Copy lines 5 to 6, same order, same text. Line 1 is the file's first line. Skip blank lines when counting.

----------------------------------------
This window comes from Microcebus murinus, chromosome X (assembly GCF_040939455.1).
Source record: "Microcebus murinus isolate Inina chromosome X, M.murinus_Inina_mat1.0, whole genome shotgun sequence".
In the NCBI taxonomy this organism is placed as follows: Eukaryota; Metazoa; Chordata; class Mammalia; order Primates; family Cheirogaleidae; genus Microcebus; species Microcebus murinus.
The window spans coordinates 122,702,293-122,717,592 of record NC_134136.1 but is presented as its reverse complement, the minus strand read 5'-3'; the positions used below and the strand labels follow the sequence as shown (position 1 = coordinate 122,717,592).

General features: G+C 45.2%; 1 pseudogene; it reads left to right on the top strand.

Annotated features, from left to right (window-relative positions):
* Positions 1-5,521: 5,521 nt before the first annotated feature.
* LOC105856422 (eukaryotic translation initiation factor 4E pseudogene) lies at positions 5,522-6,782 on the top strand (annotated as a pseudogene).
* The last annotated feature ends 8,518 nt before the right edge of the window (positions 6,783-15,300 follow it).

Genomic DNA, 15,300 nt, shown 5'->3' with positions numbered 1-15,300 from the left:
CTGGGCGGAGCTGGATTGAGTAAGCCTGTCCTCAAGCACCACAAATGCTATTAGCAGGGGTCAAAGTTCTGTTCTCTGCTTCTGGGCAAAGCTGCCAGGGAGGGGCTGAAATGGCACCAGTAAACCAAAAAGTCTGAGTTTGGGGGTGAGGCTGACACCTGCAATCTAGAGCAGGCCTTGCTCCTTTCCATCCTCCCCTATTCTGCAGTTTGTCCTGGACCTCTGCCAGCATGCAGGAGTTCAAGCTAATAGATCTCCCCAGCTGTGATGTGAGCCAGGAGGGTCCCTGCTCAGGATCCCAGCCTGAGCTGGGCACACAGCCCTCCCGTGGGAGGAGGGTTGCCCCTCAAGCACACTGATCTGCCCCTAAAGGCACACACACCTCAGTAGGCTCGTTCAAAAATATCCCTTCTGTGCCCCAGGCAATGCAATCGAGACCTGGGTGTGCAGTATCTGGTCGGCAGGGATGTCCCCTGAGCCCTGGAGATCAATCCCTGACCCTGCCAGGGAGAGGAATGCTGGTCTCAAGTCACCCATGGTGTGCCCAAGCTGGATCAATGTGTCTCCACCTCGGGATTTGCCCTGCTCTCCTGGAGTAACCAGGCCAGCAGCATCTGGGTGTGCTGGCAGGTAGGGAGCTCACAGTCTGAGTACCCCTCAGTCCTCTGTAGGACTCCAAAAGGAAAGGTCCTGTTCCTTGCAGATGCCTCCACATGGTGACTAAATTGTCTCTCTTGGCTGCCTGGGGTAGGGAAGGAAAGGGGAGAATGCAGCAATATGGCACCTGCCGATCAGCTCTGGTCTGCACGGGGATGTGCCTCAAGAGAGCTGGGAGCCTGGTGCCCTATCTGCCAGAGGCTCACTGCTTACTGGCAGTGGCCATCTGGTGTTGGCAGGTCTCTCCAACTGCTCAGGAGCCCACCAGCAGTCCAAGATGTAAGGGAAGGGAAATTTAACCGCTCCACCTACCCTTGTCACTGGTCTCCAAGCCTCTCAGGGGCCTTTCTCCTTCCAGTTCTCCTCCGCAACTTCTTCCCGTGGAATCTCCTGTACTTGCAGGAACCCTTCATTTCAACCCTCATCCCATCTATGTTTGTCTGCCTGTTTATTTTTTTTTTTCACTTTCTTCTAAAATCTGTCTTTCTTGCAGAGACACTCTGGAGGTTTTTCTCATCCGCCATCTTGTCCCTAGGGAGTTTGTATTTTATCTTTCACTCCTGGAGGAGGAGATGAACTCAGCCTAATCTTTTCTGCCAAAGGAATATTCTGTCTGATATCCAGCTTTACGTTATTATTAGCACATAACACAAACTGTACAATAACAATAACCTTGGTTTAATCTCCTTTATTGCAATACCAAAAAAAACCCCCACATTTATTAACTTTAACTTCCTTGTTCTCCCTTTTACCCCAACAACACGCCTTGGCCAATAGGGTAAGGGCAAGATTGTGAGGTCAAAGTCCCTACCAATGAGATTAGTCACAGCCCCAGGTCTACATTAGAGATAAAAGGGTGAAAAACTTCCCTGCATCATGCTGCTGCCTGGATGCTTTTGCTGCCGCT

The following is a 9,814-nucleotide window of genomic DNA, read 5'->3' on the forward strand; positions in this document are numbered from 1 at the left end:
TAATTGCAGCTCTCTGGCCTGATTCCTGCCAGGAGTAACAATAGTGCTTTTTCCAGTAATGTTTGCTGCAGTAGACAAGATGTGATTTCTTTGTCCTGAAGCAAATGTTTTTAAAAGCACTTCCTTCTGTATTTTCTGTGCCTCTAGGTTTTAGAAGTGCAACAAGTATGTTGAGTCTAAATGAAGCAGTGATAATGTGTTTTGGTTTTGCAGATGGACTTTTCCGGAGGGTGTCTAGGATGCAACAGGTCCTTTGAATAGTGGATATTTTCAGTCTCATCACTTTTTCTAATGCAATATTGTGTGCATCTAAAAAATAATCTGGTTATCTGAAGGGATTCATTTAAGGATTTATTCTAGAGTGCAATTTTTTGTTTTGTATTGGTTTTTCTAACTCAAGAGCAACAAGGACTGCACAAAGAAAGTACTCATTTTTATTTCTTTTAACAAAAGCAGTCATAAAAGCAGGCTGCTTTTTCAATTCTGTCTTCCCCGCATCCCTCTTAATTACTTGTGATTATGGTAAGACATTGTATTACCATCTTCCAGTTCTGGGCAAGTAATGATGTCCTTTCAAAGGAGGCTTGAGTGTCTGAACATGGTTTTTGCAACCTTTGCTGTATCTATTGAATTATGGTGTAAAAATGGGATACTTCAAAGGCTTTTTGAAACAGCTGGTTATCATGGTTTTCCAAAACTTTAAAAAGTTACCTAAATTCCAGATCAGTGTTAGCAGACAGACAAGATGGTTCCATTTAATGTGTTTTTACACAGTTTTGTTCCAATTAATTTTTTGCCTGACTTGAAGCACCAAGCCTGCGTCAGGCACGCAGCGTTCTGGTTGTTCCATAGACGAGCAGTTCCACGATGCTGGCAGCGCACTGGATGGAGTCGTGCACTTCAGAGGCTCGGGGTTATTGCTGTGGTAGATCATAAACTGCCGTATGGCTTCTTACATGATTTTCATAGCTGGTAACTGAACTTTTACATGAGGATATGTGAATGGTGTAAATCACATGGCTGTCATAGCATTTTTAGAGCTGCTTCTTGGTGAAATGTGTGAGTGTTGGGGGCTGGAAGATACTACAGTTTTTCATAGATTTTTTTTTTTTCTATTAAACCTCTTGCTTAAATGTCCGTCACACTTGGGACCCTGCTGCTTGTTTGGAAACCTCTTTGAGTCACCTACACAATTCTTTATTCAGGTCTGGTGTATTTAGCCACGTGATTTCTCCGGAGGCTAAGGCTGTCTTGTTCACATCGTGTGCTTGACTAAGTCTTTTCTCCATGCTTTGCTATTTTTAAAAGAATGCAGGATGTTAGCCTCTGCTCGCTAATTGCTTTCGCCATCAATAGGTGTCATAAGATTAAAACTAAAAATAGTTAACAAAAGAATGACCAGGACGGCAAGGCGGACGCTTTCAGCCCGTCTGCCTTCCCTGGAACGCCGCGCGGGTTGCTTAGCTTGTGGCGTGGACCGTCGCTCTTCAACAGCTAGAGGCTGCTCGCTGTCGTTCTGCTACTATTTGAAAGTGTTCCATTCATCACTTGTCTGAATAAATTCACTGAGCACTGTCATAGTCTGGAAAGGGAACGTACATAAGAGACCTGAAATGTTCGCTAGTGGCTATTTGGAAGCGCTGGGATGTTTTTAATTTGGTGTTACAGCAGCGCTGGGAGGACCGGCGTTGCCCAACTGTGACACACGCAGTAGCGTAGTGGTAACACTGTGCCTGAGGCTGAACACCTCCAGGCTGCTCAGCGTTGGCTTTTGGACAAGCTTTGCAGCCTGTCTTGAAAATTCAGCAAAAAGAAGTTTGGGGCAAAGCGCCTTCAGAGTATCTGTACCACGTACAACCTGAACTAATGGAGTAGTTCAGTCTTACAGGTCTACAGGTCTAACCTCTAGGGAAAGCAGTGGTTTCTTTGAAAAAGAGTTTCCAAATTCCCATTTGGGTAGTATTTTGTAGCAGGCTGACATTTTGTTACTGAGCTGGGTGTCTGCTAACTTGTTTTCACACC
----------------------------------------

General features: G+C 45.2%; 1 pseudogene; it reads left to right on the top strand.

Annotated features, from left to right (window-relative positions):